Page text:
Turkish economy faces post-election turmoil as U.S., EU disputes rage

President Recep Tayyip Erdoğan is doubling down in political spats with the United States and European Union, risking further economic turmoil in the NATO member.

The political disagreements over Russian S-400 missiles and drilling off Cyprus threaten to unleash a sell-off in Turkey’s embattled lira following mayoral elections in Istanbul on Sunday.

The United States and the European Union are both threatening reprisals against the Erdoğan government – Washington has set a July 31 deadline for Ankara to drop plans to buy the Russian defence system, while Brussels says “targeted measures” may be taken should Turkey not halt what it termed as “Illegal action” in the eastern Mediterranean.

This week, Erdoğan said Turkey could take delivery of parts for the S-400s from Moscow on July 15, the anniversary of a failed military coup in 2016 that he partly blames on the West. Turkish soldiers are already receiving training for the systems in Russia.

Meanwhile, the Turkish president has sent a second drilling ship accompanied by a Turkish naval escort to intensify Turkey’s search for natural gas in the eastern Mediterranean, risking sanctions from Brussels.

The Turkish lira fell against the dollar on Friday, in what could be just a taster of an impending sell-off. The lira slumped to a record low in August after President Donald Trump imposed economic sanctions on Turkey for its detention of Andrew Brunson, a U.S. pastor, on terrorism charges.

Analysts say that any U.S. sanctions could have a devastating impact on the $750 billion economy. Even a set of more limited measures targeting Turkish defence firms under the Countering America’s Adversaries Through Sanctions Act (CAATSA) would prove highly damaging, according to Tim Ash, senior emerging markets strategist at BlueBay Asset Management in London.

“I cannot believe people even think the Turkish economy can withstand these as remember the seismic hit last summer from minute sanctions lodged over Brunson?

“The Turkish economy currently is still very frail and any 5/12 of the sanctions list plus expectations of more to come would be devastating for the Turkish economy and markets,” Ash said in emailed comments to his clients.

The United States repeated on Thursday that it stood ready to impose the economic sanctions. There was no discord among U.S. officials or NATO members on the matter, it said.

“Seeking resolution is still within the realm of possible today, but imposition of sanctions remains a course of action and a very viable one at this point,” U.S. Assistant Secretary of State for Political-Military Affairs Clarke Cooper told reporters during a teleconference.

Erdoğan said this week that he believed the sanctions would not happen, citing his relations with U.S. President Donald Trump. The two are due to hold talks at a meeting of the G20 group of industrialised nations in Japan next week.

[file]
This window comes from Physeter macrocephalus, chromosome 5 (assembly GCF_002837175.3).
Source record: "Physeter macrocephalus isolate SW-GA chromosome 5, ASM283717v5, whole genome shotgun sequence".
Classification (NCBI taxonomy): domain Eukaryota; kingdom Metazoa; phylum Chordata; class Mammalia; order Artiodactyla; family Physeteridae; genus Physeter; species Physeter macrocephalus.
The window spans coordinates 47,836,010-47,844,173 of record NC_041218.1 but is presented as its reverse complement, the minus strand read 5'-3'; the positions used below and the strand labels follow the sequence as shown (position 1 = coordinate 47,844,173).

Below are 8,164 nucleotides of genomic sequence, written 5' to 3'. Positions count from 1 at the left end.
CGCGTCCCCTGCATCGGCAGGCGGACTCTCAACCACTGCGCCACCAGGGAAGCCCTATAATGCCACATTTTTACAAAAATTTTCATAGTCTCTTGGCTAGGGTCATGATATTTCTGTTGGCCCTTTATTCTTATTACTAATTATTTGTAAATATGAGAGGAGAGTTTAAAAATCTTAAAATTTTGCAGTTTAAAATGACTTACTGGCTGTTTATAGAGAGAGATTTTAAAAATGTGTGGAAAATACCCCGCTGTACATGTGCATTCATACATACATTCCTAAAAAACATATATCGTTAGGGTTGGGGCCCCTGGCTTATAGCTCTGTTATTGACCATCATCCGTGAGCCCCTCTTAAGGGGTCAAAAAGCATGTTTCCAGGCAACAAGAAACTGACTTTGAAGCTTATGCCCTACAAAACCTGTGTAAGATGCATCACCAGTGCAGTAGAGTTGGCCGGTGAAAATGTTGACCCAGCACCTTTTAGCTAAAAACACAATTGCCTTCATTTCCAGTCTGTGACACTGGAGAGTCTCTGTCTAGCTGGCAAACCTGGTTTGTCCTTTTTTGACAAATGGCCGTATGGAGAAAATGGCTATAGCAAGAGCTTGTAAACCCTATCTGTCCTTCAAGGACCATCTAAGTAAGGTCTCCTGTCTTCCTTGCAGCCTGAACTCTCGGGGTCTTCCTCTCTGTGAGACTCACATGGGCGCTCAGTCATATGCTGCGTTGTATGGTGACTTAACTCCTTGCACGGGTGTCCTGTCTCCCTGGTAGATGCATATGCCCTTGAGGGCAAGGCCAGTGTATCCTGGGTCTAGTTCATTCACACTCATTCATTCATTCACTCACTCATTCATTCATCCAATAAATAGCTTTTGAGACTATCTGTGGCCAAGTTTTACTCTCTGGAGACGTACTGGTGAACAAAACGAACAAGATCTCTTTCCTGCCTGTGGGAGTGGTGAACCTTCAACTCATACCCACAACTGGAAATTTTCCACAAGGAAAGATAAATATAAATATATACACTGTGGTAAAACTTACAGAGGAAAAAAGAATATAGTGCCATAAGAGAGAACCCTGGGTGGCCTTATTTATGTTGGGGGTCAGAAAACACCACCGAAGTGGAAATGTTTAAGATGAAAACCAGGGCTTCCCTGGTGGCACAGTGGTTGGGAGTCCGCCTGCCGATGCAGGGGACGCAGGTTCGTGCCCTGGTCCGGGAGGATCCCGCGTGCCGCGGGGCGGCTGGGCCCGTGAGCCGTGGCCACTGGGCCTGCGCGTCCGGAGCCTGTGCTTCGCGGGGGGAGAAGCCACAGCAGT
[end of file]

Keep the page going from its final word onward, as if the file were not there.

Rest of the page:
Turkey’s lira slid by 28 percent against the dollar last year and is down a further 10 percent in 2019. It dropped 1 percent to 5.82 per dollar in Istanbul on Friday. Turkey’s economy has reeled from the currency turmoil – inflation stands at almost 19 percent and imports have slumped – and ratings agencies, the International Monetary Fund and many economists are calling on the government to take adequate measures to stabilise it.

Just as Cooper made his comments, the European Council, the highest political body of the EU, issued a statement condemning Turkish drilling in the eastern Mediterranean and threatening its own actions in response.

“The European Council … deplores that Turkey has not yet responded to the EU's repeated calls to cease such activities,” it said in a statement late on Thursday. It said it had asked the European Commission, the EU’s executive arm, to “submit options for appropriate measures without delay, including targeted measures.”

The increased political tensions come just as Istanbul prepares to vote in its mayoral elections. The vote is being rerun after claims of irregularities made by Erdoğan’s Justice and Development Party (AKP) during an initial vote on March 31 were upheld by the election board. Ekrem İmamoğlu, the opposition’s candidate, is likely to beat AKP candidate Binali Yıldırım for a second time, according to recent opinion polls.

Speaking in campaign speeches this week Erdoğan repeated his view that Turkey has both the right to buy Russian S400s – he claims the United States has failed to match the Russian deal – and to drill for the natural gas.

Turkish Interior Minister Süleyman Soylu said earlier this month that the purchase of the S-400s was a symbol of Turkey’s new-found global independence and power. Erdoğan, who has sought to increase Turkey’s influence in the Middle East, North Africa and Balkans, has echoed those views.

On Cyprus, Erdoğan has called on the Greek Cypriot government to give Turkish Cypriots, who live in the north of the divided island, an immediate share in the natural gas wealth.

The views expressed in this article are those of the author and do not necessarily reflect those of Ahval.